A favorite story I recall is one from South Africa about thirty years ago. He was there teaching and lecturing for the Chamber of Mines and one of the senior officers of The Chamber lent his personal driver and car to Dad while he was there. A young black South African, a member of one of South Africa’s many distinct tribes; this young man had come into the city to earn enough money so he could go home and marry. Many young men would leave their homes some for as long as twenty years to earn enough money to go back to their villages and marry. Dad spent eight weeks in South Africa on every trip and on this trip much like others traveling to many of the mines around Johannesburg and in the back country. This young man was always ready always on time and kept Dad on time many times getting him to numerous meetings and functions in this foreign country all in a day.

 

When it was time to head home Dad had really come to like this young man and as he dropped him off at the airport Dad tipped him the remaining South African money he had, about five hundred equivalent US dollars in their currency. He came later to find out that was equivalent to three years of work or so. Dad got a telegram as soon as he got home from his good friend in South Africa asking what my father did to his driver.  As soon as he got back from the airport he quit his job and went back to his tribe. It seems Dad had given him enough money to go home and be married; a seemingly small act of kindness, a tip to this young man changed his life.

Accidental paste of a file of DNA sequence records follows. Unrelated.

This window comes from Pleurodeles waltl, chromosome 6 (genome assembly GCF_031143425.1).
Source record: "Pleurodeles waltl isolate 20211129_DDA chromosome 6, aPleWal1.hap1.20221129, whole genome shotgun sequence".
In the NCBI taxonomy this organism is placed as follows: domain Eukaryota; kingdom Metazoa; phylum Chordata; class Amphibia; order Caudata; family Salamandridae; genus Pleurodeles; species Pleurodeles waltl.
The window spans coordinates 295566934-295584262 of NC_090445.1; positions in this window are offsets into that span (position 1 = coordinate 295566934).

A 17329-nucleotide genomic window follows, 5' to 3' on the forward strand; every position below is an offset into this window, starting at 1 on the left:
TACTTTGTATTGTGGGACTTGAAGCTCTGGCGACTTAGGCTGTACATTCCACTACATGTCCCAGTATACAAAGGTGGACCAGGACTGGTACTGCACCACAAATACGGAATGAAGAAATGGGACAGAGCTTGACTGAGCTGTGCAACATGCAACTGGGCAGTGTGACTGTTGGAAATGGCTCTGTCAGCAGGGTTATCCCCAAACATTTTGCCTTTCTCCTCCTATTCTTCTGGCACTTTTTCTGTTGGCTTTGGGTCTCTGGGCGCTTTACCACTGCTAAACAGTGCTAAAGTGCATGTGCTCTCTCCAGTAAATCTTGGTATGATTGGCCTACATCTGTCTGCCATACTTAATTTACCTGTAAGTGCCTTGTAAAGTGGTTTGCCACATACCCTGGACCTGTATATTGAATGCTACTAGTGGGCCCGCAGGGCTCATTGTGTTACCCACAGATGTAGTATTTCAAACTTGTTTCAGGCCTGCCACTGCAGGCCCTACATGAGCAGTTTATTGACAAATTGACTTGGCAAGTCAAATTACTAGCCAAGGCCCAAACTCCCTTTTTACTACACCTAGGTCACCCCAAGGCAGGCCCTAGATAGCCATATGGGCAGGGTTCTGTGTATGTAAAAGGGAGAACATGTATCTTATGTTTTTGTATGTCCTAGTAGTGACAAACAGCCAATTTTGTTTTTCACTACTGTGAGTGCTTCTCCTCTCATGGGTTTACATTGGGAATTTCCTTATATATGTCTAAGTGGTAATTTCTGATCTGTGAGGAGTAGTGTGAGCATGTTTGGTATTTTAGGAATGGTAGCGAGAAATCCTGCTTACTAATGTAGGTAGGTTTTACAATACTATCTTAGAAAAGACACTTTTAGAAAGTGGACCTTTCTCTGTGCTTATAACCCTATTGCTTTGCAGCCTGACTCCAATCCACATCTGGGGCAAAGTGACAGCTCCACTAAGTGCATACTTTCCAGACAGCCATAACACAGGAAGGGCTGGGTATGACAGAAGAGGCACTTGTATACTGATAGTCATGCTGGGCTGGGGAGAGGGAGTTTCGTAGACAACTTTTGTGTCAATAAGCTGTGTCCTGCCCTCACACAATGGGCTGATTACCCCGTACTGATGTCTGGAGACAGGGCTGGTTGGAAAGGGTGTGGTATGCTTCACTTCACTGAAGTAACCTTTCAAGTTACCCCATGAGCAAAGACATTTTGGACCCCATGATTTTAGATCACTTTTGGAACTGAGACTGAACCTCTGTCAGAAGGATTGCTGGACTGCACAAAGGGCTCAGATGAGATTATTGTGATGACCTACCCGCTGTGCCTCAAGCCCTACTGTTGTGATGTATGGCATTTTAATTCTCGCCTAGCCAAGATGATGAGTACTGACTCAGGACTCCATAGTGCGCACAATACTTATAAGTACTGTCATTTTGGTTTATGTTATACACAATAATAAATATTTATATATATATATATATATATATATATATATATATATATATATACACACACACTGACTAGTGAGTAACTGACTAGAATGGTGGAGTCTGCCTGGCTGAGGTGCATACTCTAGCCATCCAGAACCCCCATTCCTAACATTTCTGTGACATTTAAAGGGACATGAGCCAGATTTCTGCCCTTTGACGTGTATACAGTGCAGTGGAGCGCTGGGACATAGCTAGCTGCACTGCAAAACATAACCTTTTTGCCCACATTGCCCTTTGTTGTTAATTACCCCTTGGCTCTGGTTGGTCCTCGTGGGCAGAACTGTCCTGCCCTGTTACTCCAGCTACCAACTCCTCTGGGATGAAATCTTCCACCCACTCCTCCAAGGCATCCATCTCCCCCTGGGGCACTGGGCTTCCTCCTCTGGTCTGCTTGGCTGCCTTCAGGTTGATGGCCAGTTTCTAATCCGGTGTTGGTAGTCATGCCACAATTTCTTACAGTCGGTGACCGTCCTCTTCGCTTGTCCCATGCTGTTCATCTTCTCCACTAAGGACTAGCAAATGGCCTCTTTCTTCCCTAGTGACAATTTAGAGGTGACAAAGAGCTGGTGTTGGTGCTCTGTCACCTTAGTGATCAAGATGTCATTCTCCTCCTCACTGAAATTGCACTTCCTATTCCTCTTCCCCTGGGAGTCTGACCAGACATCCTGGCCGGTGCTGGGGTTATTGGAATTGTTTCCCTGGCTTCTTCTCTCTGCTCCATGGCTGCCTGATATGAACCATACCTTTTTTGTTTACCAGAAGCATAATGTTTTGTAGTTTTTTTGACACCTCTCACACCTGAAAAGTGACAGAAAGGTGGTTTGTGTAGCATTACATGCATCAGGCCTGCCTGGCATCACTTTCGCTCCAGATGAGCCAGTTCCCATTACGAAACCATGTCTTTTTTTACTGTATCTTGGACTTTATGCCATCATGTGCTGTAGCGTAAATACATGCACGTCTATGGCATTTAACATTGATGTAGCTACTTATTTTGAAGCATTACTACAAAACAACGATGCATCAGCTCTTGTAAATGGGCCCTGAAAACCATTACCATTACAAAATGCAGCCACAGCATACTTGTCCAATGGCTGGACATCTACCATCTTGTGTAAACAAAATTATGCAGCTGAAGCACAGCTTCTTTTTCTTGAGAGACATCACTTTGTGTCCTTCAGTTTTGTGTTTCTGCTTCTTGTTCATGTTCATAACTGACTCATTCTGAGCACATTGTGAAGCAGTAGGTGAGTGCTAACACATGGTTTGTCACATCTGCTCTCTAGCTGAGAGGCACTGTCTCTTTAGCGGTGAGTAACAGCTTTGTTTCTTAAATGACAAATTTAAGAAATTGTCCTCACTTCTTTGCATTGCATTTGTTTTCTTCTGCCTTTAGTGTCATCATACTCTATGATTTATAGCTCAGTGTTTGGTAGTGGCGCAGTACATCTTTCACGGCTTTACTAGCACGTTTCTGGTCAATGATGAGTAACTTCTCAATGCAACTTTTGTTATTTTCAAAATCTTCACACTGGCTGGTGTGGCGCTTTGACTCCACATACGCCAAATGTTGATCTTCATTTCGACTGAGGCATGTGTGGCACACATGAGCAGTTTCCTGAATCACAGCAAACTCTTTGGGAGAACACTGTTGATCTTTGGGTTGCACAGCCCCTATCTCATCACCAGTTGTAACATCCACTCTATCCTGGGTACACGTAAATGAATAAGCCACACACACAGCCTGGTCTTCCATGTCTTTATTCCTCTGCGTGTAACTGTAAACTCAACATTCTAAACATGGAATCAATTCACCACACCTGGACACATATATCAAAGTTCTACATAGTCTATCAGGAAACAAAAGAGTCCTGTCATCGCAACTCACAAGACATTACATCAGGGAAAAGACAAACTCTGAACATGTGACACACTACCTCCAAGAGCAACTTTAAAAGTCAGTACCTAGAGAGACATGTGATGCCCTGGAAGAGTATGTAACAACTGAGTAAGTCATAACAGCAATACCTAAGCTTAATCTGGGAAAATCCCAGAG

“Once in a century a man may be ruined or made insufferable by praise. But surely once in a minute something generous dies for want of it.” John Masefeild

 

“No act of kindness, no matter how small, is ever wasted.” Aesop

 

Scattered about in our lives are the bits and pieces events we often do not remember but that person to whom we responded kindly or in a way that helped them will remember forever.

 

“The flower of kindness will grow. Maybe not now, but it will someday. And in kind that kindness will flow, for kindness grows in this way.” Robert Allan

 

“Is there any one maxim which ought to be acted upon throughout one’s whole life? Surely the maxim of loving kindness is such: Do not unto others what you would not they should do unto you.” Confucius, from the Analects

 

Interesting this statement sounds so familiar it was first written nearly 500 BCE by Confucius in China in his Analects, a series of statements and stories, repeated many times then in other cultures and religions and even prior in words of others.

 

“Kindness has converted more sinners than zeal, eloquence, or learning.” Fredrick W. Faber

 

“If you were busy being kind, before you knew it, you would find you’d soon forget to think ’twas true that someone was unkind to you. If you were busy being glad, and cheering people who are sad, although your heart might ache a bit, you’d soon forget to notice it.” R. Foreman